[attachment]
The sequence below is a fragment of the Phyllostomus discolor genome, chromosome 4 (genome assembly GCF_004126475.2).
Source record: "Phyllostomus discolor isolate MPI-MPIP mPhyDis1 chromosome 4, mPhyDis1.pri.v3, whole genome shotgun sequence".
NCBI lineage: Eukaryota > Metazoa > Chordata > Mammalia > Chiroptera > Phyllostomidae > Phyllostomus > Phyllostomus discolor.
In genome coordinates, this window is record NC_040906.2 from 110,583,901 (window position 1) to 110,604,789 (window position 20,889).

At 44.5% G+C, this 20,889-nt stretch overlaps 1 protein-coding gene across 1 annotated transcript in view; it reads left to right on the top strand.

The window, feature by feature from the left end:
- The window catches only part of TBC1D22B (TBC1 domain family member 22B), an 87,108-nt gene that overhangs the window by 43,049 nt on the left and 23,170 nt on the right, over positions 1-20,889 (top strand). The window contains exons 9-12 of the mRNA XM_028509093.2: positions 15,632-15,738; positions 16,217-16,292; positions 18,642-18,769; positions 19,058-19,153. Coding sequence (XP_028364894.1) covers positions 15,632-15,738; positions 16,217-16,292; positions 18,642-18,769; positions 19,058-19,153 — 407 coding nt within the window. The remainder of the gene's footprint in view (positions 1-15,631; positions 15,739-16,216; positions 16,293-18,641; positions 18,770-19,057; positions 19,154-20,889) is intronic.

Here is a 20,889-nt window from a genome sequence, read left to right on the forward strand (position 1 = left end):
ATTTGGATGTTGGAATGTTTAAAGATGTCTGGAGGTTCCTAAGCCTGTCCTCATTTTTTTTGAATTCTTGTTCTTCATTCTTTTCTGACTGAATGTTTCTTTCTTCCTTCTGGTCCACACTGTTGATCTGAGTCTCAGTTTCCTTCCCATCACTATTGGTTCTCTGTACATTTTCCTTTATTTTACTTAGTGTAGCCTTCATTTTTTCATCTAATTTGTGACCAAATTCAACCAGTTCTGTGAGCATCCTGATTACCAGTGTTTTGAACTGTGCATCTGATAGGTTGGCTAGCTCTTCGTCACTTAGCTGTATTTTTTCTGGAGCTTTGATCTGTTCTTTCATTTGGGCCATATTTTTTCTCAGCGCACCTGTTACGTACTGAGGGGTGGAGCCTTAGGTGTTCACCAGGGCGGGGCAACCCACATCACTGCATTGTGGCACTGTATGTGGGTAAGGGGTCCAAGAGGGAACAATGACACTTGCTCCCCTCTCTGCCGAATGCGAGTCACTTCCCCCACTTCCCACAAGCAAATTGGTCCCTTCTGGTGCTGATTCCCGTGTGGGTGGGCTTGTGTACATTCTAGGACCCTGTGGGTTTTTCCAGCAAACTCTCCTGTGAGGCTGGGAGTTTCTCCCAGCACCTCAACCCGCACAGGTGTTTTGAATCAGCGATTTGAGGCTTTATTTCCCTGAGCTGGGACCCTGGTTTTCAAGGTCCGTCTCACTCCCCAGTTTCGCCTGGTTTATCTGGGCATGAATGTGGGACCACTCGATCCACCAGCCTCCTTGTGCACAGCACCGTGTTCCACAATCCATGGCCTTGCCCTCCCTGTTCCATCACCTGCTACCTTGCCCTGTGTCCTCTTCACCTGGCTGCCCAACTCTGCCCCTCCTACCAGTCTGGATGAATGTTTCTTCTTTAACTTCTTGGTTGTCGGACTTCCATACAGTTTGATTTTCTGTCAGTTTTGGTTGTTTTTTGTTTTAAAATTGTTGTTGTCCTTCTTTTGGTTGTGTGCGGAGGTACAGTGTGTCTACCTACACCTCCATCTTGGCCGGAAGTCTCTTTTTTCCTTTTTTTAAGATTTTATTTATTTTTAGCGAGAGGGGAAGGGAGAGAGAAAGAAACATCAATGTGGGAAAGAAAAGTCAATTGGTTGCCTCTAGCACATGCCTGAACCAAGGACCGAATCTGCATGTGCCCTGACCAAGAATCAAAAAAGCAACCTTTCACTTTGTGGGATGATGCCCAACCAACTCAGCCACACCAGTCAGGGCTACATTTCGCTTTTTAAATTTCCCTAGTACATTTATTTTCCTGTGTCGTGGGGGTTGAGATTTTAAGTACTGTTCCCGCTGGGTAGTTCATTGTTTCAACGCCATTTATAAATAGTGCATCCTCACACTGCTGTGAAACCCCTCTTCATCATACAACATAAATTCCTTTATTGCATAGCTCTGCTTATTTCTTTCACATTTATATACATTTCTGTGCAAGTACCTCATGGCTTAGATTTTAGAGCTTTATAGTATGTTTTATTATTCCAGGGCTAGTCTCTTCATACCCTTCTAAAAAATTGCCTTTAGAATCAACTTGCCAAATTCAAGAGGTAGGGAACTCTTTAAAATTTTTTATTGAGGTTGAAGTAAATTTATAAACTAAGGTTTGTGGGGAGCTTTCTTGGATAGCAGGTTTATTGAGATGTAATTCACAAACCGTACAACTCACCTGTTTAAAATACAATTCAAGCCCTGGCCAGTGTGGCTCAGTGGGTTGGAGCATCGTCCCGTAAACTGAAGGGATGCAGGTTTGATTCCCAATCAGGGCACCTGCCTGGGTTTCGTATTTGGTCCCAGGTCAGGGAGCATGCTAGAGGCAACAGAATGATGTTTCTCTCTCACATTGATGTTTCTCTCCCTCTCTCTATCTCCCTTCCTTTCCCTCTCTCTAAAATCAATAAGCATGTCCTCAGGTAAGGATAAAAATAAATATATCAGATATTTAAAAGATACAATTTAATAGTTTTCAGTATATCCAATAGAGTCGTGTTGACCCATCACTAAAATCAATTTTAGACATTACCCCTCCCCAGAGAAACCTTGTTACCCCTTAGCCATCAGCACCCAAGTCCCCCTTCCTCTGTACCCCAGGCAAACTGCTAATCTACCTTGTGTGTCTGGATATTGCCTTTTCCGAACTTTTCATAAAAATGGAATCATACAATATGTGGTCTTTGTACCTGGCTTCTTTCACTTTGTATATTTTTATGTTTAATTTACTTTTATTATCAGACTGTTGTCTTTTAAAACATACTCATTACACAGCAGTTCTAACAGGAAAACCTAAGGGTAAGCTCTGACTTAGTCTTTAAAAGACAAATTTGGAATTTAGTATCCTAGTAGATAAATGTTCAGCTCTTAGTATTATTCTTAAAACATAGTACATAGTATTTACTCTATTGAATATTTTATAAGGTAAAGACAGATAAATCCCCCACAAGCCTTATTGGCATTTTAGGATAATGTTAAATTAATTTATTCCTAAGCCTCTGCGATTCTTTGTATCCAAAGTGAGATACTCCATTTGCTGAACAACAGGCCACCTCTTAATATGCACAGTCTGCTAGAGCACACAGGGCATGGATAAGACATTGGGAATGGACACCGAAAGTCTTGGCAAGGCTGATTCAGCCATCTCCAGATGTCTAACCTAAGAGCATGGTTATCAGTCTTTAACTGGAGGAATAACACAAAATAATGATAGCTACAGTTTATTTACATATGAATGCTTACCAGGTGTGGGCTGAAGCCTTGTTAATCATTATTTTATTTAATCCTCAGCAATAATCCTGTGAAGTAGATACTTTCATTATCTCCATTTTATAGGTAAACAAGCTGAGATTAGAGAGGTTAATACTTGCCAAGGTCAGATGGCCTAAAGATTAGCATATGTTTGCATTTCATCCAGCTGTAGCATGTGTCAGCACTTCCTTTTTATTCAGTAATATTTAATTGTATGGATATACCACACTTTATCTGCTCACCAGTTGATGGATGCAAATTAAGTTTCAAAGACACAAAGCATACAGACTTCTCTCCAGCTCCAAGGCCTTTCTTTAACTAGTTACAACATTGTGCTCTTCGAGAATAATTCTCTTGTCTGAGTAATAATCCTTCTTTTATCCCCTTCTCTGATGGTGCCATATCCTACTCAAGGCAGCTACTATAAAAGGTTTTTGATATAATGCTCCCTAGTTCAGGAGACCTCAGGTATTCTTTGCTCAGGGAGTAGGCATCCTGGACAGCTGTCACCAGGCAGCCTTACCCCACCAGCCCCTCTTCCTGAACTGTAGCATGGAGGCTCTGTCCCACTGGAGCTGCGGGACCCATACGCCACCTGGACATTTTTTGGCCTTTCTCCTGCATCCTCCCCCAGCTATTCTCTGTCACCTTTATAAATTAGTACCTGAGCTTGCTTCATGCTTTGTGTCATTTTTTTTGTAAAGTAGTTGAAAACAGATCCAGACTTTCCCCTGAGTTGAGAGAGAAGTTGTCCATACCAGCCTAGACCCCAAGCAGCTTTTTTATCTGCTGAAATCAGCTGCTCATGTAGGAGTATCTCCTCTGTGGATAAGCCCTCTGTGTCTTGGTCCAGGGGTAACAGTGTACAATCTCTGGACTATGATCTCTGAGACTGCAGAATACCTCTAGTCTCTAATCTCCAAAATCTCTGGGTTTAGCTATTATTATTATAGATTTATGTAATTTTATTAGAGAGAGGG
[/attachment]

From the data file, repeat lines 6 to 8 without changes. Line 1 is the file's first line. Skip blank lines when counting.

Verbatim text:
The window, feature by feature from the left end:
- The window catches only part of TBC1D22B (TBC1 domain family member 22B), an 87,108-nt gene that overhangs the window by 43,049 nt on the left and 23,170 nt on the right, over positions 1-20,889 (top strand). The window contains exons 9-12 of the mRNA XM_028509093.2: positions 15,632-15,738; positions 16,217-16,292; positions 18,642-18,769; positions 19,058-19,153. Coding sequence (XP_028364894.1) covers positions 15,632-15,738; positions 16,217-16,292; positions 18,642-18,769; positions 19,058-19,153 — 407 coding nt within the window. The remainder of the gene's footprint in view (positions 1-15,631; positions 15,739-16,216; positions 16,293-18,641; positions 18,770-19,057; positions 19,154-20,889) is intronic.

Here is a 20,889-nt window from a genome sequence, read left to right on the forward strand (position 1 = left end):